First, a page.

Reigning champions England left it late to beat France 10-6 in the women's Six Nations final at the Twickenham Stoop on Saturday.
Home No.8 Poppy Cleall scored the only try of the match on the stroke of half-time as England won a third successive Six Nations title in what was their eighth successive victory over France.
The Red Roses were only 7-6 ahead with barely a minute left on the clock when stand-in captain Emily Scarratt sealed victory with a penalty.
England and France are in the same group in next year's Covid-19 delayed Women's Rugby World Cup in New Zealand.
The coronavirus pandemic meant that instead of all Six Nations teams playing each other, they were split into two pools of three.
England and France, who meet again in a stand-alone match next week, had shared 33 tries between them as they topped their respective groups to win through to the final.
- 'Unreal defence' -
But the showpiece match was a much tighter contest, with centre Scarratt telling the BBC: "It doesn't need to be big flamboyant scorelines every week.
"The defence was unreal and we had to dig in. I could have made it easier with a couple of penalties in the first half, but I'm really proud of the effort.
"The desire to not let them over the try-line was superb."
France had the upper hand at the scrum in the early stages but were unable to make their set-piece and territorial dominance count.
Scarratt missed two early penalty chances, including a relatively simple kick from close range, in the first quarter.
Scarratt left the field soon afterwards for what appeared to be a head injury assessment.
France had a try disallowed for a forward pass and from the ensuing penalty, fly-half Caroline Drouin saw her kick fade away in the breeze.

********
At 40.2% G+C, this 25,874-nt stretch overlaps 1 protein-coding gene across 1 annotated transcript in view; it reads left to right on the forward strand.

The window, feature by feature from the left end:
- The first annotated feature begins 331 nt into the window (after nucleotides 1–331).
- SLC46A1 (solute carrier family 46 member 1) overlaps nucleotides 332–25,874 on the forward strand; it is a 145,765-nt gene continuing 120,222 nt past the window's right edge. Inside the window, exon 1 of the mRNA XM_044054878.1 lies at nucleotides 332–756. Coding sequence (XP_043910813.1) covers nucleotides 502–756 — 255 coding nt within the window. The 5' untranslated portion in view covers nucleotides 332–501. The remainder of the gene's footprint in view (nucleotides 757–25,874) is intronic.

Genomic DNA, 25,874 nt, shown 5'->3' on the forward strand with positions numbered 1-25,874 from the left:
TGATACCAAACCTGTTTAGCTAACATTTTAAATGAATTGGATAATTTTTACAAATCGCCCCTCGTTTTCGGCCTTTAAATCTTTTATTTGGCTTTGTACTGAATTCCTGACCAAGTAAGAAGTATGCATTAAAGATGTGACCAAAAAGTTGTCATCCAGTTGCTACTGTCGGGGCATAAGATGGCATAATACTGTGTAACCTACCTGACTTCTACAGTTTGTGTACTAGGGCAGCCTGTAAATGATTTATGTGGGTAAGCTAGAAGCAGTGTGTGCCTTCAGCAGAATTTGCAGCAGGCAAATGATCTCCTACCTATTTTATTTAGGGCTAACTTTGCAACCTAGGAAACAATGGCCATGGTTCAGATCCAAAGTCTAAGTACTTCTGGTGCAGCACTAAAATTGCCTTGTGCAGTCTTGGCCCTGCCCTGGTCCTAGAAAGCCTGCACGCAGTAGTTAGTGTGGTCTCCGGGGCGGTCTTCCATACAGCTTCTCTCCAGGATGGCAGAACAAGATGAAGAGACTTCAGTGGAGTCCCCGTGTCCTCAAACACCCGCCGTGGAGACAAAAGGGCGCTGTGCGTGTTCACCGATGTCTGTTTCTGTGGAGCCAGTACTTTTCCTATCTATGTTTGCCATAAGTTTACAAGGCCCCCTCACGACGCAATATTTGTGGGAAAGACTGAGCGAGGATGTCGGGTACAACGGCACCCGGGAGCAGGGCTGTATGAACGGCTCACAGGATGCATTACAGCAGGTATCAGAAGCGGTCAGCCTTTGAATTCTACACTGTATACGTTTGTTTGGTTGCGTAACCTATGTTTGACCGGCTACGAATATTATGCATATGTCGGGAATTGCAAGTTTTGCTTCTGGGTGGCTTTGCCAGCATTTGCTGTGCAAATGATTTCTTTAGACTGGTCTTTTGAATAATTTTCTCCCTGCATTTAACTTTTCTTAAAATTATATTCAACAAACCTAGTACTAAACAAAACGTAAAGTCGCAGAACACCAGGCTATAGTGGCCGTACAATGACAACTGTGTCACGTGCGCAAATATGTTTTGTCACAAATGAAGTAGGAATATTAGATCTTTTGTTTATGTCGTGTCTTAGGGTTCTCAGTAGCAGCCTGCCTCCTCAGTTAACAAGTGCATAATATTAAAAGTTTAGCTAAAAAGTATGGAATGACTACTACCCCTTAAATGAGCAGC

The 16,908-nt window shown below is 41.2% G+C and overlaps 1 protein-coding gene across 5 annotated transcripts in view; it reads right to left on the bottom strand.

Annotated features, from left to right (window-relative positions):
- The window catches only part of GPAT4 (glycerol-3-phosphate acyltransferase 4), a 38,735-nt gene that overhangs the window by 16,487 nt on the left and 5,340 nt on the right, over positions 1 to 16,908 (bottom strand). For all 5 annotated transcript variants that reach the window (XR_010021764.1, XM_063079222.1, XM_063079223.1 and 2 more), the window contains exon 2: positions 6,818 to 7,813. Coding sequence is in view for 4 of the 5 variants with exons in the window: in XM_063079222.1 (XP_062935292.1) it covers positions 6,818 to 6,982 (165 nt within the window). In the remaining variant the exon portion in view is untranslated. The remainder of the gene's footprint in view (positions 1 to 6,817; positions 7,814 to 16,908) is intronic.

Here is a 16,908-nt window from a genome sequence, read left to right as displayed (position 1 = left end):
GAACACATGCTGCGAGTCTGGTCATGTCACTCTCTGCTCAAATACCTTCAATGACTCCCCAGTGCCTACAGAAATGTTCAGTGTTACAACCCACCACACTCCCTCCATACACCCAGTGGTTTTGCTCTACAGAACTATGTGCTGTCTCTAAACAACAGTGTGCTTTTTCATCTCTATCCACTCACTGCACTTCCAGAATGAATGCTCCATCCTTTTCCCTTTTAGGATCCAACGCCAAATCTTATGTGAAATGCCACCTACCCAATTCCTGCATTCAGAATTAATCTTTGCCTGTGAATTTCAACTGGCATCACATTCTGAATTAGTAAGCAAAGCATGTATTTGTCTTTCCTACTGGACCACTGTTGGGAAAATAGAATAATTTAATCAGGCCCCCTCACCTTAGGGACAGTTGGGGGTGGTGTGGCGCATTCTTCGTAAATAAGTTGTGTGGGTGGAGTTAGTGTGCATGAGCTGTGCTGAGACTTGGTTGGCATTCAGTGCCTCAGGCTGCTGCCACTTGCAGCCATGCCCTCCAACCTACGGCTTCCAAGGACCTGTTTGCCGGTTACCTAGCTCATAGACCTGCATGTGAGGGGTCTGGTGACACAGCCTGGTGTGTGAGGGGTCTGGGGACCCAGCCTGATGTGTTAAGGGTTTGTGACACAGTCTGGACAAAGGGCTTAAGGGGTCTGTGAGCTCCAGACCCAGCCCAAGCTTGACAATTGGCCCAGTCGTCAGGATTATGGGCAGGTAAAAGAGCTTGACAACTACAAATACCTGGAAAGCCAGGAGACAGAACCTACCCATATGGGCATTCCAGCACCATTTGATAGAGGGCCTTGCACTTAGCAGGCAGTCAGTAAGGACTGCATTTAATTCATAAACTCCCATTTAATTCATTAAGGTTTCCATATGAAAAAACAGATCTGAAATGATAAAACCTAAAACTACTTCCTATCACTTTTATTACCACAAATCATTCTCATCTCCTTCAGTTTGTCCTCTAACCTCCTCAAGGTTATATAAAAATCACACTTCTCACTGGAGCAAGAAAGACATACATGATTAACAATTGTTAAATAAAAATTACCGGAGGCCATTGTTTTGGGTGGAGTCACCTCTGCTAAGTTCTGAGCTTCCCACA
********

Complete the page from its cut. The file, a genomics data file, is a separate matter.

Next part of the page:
But the final minute before half-time saw England break the deadlock to lead 7-0.
Cleall powered away from a scrum and then, after a ruck near the opposition line, she forced her way over for a try. Scarratt, back on the field, converted.
France forced a scrum penalty early in the second half but Drouin was off target again.
Moments later, England infringed again and this time Drouin kicked a penalty to reduce the deficit to 7-3.
Both sides made several basic handling errors as the match headed into the final quarter.
Cleall went off injured and with 10 minutes left, France kicked a penalty to touch for an attacking line-out.
But substitute Sarah Hunter, England's regular captain, then helped force a turnover.
France, however, with seven minutes left won a kickable penalty and Drouin's kick went in off the post to reduce England's lead to just one point.
Scarratt's effort then made sure of the title for England.
In the third place play-off, Ireland beat Italy 22-5 in Dublin with Amee-Leigh Murphy Crow marking her first start by scoring two of the hosts' four tries.
Meanwhile Scotland saw off Wales 27-20 in Glasgow to finish fifth in the table.